French earth seismology satellite. One launch, 2004.06.29. Demeter studied disturbances of the ionosphere due to seismo electromagnetic effects and human activities (power lines, VLF transmitters, HF broadcasting stations).
Gross mass: 125 kg (275 lb).
More... - Chronology...
First Launch: 2004.06.29.
Number: 1 .
R-36M The super-heavy Ukrainian R-36M ICBM replaced the R-36 in 288 existing silos and was additionally installed in 20 new super-hardened silos. The fall of the Soviet Union ended production and the need for replacement. Nevertheless they remained in Russian service into the 21st Century, some being modified for use as space launchers. More...
Associated Launch Vehicles
R-36M Ukrainian intercontinental ballistic missile. The R-36M replaced the R-36 in 288 existing silos and was additionally installed in 20 new super-hardened silos. More...
Dnepr Ukrainian orbital launch vehicle based on decommissioned R-36M2 intercontinental ballistic missiles. More...
Associated Manufacturers and Agencies
CNES French agency overseeing development of spacecraft. Centre National d'Etudes Spatiales, Paris, France. More...
McDowell, Jonathan, Jonathan's Space Home Page (launch records), Harvard University, 1997-present. Web Address when accessed: here.
Associated Launch Sites
Baikonur Russia's largest cosmodrome, the only one used for manned launches and with facilities for the larger Proton, N1, and Energia launch vehicles. The spaceport ended up on foreign soil after the break-up of Soviet Union. The official designations NIIP-5 and GIK-5 are used in official Soviet histories. It was also universally referred to as Tyuratam by both Soviet military staff and engineers, and the US intelligence agencies. Since the dissolution of the Soviet Union the Russian Federation has insisted on continued use of the old Soviet 'public' name of Baikonur. In its Kazakh (Kazak) version this is rendered Baykonur. More...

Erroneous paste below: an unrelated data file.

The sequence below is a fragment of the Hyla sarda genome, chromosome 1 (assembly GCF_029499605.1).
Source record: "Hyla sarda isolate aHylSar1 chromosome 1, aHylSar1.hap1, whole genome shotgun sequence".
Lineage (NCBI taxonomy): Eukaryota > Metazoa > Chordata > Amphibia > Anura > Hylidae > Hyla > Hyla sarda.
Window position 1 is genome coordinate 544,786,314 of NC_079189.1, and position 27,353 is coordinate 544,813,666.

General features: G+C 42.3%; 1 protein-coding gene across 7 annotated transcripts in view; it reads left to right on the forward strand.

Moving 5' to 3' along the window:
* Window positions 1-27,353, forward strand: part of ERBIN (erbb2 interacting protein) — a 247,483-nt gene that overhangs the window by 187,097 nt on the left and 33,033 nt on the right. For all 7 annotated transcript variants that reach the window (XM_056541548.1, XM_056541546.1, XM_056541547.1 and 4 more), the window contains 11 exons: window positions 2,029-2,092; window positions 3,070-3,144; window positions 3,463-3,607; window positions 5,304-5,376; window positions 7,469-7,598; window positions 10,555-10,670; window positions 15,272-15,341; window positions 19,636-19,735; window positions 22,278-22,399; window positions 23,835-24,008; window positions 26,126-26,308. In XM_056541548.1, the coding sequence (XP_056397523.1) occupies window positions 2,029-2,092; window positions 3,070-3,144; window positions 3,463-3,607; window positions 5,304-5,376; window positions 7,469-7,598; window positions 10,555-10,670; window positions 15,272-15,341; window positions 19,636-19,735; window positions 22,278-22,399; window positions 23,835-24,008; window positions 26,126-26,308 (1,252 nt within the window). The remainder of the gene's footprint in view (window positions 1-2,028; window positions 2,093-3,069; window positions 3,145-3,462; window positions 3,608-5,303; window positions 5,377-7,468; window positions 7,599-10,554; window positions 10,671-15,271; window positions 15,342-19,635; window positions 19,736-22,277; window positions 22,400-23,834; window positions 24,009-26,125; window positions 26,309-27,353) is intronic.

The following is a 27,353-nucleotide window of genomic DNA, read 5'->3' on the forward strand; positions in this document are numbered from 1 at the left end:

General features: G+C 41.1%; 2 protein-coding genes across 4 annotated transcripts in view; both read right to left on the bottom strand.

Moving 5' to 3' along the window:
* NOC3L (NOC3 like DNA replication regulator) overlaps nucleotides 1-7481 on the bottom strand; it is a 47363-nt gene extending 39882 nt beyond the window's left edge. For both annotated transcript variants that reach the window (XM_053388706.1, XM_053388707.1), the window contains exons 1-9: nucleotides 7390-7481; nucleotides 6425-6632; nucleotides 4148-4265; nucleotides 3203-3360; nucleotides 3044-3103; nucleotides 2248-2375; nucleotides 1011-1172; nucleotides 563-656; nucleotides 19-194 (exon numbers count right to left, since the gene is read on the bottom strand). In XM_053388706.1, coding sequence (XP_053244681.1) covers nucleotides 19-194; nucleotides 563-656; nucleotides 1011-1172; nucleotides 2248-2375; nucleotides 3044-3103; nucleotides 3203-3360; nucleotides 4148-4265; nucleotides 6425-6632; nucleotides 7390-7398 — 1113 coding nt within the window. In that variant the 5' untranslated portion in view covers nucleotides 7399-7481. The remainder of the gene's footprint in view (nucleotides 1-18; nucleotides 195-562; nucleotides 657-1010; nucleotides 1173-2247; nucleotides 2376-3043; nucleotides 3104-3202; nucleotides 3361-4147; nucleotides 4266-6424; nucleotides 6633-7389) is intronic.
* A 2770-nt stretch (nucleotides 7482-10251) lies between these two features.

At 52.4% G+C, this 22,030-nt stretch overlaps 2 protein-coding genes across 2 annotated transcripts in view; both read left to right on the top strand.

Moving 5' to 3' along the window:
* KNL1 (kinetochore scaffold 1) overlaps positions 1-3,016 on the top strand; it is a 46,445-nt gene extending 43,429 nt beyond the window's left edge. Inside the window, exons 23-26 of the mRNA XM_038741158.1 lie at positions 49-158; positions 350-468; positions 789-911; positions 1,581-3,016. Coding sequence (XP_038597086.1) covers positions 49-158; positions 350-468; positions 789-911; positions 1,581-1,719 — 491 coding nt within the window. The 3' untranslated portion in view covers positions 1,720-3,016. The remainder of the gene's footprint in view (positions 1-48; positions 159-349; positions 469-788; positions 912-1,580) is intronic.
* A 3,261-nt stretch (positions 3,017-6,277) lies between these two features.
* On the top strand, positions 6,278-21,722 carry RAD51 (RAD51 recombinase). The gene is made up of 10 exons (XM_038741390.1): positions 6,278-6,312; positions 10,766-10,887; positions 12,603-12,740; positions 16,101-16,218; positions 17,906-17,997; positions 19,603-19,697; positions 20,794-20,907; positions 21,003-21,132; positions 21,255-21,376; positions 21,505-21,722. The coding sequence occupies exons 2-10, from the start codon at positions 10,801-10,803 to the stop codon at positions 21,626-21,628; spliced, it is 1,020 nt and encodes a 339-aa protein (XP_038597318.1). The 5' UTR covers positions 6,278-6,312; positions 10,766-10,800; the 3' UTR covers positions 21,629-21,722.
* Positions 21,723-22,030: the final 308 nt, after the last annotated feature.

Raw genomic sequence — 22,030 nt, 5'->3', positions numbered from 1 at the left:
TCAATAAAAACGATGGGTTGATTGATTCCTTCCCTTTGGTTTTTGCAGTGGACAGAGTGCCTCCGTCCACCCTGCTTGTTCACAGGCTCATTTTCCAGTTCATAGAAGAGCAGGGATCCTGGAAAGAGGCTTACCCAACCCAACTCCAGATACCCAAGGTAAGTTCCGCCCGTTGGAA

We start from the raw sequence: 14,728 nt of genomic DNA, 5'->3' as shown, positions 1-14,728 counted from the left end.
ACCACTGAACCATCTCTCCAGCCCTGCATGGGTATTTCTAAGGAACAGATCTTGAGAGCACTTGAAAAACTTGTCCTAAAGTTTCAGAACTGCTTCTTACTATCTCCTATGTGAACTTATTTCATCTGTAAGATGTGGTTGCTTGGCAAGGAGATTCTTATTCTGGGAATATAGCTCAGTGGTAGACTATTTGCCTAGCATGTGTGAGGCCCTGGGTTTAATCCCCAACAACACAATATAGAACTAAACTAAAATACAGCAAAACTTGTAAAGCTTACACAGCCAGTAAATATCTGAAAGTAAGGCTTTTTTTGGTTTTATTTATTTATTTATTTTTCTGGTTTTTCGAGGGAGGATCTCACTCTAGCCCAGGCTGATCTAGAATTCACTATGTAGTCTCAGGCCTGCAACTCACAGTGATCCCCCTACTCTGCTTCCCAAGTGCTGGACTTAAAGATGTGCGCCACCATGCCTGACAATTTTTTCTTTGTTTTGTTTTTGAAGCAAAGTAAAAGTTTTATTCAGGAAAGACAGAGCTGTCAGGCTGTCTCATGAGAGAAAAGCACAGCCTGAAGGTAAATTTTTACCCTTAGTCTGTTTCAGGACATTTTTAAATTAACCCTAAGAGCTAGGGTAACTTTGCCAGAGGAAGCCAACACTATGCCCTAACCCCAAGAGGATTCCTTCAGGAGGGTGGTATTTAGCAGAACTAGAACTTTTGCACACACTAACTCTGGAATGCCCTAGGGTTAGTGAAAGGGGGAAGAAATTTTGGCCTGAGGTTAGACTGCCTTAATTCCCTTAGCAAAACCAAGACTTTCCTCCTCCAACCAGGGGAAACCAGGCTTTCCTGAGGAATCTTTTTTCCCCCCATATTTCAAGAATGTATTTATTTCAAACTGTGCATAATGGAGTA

2004 June 29 -
06:30 GMT - .
. Launch Complex
: Baikonur LC109
. Launch Pad
: LC109/95. LV Family
. Launch Vehicle
. LV Configuration
: Dnepr 1.
- Demeter - .
Mass: 125 kg (275 lb). Nation: France. Agency: CNES. Class: Earth. Type: Seismology satellite. Spacecraft: Demeter. USAF Sat Cat: 28368 . COSPAR: 2004-025C. Apogee: 723 km (449 mi). Perigee: 695 km (431 mi). Inclination: 98.3000 deg. Period: 99.00 min. Demeter studied disturbances of the ionosphere due to seismo electromagnetic effects and human activities (power lines, VLF transmitters, HF broadcasting stations). Study of natural electromagnetic emissions in the ULF/ELF/VLF range related to seismic or volcanic activity could be used to predict earthquatkes or eruptions in advance. Demeter tracked these emissions and other space plasma parameters (ion composition, electron density and temperature, energetic particles). The scientific payload consisted of three electric and three magnetic sensors (covering six components of the electromagnetic field from DC to 3.5 MHz); a Langmuir probe; an ion spectrometer; and an energetic particle analyzer. 8 Gbits of onboard memory recorded the data, which was returned to earth as 18 Mb/s high bit rate telemetry in the X band. The two-year mission was handled from a control center in Toulouse.
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